Although advances in radiation therapy (RT, e.g., image-guided and intensity-modulated RT) have led to improved treatment outcomes, overcoming tumor recurrence still remains a challenge for a number of cancers where RT is an important therapeutic modality. There is an increasing appreciation of how dynamic interactions between malignant tumor cells and non-transformed host cells (e.g., immune cells, endothelial cells) determine not only cancer behavior (e.g., invasion and metastasis), but also responses to therapies, including RT. However, the precise mechanisms of molecular and cellular interactions within the tumor microenvironment (TME), and their impact on post-RT relapse remain to be elucidated. The central hypothesis in this application, formulated based on our preliminary data, is that scavenger receptor A (SRA), a pattern recognition molecule primarily expressed on myeloid cells, promotes tumor recurrence by facilitating the polarization of proangiogenic, tumor-associated macrophages (TAMs) and tumor revascularization following RT. Our overall objective is to comprehensively understand a previously unrecognized role of SRA as an essential host factor in governing dynamic myeloid cell-tumor crosstalk and tumor response to RT. The rationale for the proposed research is that delineating fundamental mechanisms of SRA action in modulating the TME in response to RT has the potential for developing novel targeted approaches to reduce cancer recurrence in the clinic. We will test our hypothesis by pursuing 3 specific aims: 1) Establish a crucial role for SRA in potentiating the recovery of tumor vasculature after RT and subsequent recurrence using genetic, biochemical, and cellular approaches with clinically relevant model systems;2) Determine the molecular and cellular basis of SRA functions in skewing tumor-associated macrophages toward an alternatively activated, proangiogenic phenotype;and 3) Validate the concept of targeting SRA in the TME to overcome post-RT recurrence by engaging multivalent antitumor mechanisms. In view of the established immunosuppressive functions of SRA, we will also evaluate the feasibility of blocking SRA activity in the TME to improve the effectiveness of a combinatorial RT and heat shock protein-based therapy. The concept of TAM-associated SRA as a critical, tumor-extrinsic determinant of treatment outcome following RT, and the idea of preventing cancer relapse by antagonizing SRA in the TME to abrogate tumor revascularization and concurrently enhance immune functions are innovative. The proposed research is significant because it is expected to advance the understanding of distinct aspects of dynamic host-tumor interactions and their implications in improving tumor response to RT. The insights gained from these studies will facilitate rational design of multimodality therapy to reduce treatment failure after RT.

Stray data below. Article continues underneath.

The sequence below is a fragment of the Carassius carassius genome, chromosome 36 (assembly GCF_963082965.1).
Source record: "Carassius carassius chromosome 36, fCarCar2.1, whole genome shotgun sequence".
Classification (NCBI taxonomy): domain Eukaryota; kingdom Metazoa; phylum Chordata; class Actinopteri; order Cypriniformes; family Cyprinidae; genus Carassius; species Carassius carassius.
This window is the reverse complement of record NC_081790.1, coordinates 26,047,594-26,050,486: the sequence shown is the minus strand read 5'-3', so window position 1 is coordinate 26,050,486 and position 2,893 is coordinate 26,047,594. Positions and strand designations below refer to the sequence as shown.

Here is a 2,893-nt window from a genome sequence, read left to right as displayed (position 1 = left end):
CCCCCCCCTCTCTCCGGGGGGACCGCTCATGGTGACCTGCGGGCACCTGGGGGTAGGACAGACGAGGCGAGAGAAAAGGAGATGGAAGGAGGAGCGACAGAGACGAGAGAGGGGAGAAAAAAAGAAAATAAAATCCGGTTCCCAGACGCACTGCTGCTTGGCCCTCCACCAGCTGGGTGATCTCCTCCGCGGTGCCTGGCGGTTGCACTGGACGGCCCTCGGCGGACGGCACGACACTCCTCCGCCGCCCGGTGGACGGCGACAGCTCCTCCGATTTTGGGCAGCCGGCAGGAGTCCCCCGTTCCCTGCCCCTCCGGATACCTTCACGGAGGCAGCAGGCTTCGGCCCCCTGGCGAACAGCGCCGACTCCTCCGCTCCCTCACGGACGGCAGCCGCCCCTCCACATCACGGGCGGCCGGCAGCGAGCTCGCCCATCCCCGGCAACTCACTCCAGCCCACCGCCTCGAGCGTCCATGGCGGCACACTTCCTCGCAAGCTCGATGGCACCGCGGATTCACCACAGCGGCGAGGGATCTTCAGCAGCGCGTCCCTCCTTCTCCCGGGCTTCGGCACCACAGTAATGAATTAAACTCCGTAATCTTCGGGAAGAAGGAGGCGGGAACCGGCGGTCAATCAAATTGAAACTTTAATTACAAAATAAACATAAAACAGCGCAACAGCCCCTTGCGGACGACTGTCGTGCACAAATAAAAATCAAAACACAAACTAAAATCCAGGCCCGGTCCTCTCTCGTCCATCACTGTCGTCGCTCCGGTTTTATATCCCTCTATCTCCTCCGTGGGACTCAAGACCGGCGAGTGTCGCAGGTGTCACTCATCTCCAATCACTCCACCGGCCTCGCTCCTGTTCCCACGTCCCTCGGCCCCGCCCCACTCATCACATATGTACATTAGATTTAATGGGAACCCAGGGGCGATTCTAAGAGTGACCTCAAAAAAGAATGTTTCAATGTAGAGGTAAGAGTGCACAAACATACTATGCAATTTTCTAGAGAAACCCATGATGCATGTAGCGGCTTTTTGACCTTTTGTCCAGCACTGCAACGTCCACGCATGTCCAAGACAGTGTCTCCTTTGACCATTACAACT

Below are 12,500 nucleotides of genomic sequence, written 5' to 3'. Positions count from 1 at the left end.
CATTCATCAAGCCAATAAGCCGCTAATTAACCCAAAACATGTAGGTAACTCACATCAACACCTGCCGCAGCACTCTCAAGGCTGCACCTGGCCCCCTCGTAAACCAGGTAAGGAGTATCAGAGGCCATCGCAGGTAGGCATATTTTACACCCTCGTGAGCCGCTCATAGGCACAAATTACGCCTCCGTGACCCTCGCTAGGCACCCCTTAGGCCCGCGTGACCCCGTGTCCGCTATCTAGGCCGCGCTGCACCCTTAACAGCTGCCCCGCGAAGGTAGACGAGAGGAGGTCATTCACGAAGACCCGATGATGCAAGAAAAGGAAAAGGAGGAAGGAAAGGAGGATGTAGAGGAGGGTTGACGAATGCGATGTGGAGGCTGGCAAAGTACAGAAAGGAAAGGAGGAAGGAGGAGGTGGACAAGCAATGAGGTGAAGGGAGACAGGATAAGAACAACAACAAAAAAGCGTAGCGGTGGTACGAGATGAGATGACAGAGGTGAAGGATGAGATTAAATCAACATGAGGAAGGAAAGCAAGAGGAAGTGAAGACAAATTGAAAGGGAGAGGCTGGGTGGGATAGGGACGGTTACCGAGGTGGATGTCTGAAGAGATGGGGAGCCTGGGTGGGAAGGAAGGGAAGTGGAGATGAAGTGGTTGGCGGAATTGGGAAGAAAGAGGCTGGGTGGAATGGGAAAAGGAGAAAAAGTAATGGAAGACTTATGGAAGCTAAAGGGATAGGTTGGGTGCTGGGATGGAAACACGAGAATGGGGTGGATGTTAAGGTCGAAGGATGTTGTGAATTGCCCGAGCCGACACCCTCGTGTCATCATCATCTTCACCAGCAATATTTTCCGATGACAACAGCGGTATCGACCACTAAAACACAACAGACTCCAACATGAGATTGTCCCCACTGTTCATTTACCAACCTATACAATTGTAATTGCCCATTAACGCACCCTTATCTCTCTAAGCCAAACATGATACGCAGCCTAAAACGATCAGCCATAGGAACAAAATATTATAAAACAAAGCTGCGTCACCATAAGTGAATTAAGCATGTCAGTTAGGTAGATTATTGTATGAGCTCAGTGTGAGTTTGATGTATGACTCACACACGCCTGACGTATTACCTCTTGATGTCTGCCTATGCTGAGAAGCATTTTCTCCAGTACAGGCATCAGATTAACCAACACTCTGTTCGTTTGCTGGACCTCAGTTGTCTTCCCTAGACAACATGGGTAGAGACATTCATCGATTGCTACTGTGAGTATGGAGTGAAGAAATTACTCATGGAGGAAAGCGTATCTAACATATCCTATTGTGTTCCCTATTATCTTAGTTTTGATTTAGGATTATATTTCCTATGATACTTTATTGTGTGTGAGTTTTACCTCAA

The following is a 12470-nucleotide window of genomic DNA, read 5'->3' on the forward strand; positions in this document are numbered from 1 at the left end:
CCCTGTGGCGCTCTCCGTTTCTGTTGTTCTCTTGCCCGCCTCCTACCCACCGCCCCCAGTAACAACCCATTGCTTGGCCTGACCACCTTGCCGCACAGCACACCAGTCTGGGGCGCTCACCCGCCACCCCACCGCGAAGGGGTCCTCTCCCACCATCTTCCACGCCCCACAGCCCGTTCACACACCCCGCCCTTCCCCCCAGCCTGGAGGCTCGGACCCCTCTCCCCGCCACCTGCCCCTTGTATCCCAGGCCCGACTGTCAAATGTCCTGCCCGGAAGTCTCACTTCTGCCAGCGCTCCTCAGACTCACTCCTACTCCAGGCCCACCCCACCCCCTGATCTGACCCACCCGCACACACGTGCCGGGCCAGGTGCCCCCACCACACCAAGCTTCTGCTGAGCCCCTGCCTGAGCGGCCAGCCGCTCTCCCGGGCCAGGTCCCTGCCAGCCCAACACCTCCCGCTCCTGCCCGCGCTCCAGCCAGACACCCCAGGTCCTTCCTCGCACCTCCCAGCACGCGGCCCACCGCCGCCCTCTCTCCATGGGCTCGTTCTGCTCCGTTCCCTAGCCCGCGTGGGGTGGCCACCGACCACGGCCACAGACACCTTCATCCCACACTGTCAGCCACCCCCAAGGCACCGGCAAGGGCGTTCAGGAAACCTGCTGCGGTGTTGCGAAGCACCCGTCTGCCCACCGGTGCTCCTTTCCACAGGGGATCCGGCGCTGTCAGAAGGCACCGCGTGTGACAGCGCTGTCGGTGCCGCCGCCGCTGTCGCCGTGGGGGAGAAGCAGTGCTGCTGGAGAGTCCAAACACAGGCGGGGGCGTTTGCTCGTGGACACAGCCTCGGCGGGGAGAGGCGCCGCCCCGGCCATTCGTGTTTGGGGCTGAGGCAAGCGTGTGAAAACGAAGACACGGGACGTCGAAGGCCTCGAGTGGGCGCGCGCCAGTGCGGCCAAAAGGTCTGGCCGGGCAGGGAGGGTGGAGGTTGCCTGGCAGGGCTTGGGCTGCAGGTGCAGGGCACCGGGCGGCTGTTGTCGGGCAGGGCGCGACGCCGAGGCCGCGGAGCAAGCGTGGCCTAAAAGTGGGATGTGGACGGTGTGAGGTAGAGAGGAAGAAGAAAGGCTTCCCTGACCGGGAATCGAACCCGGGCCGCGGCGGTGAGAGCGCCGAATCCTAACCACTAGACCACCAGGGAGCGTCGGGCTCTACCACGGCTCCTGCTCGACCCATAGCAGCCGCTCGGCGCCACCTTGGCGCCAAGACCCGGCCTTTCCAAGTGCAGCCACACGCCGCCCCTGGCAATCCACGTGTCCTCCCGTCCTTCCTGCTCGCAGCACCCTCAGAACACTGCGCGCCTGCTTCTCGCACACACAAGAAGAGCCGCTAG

The proposed research is highly relevant to public health because identification of molecular and cellular mechanisms involved in cancer recurrence after radiation therapy is ultimately expected to lead to development of targeted strategies for therapeutic intervention. Thus, the proposed research is relevant to the part of NCI's mission that pertains to enhancing tumor response to therapies and reducing treatment failures in cancer patients.
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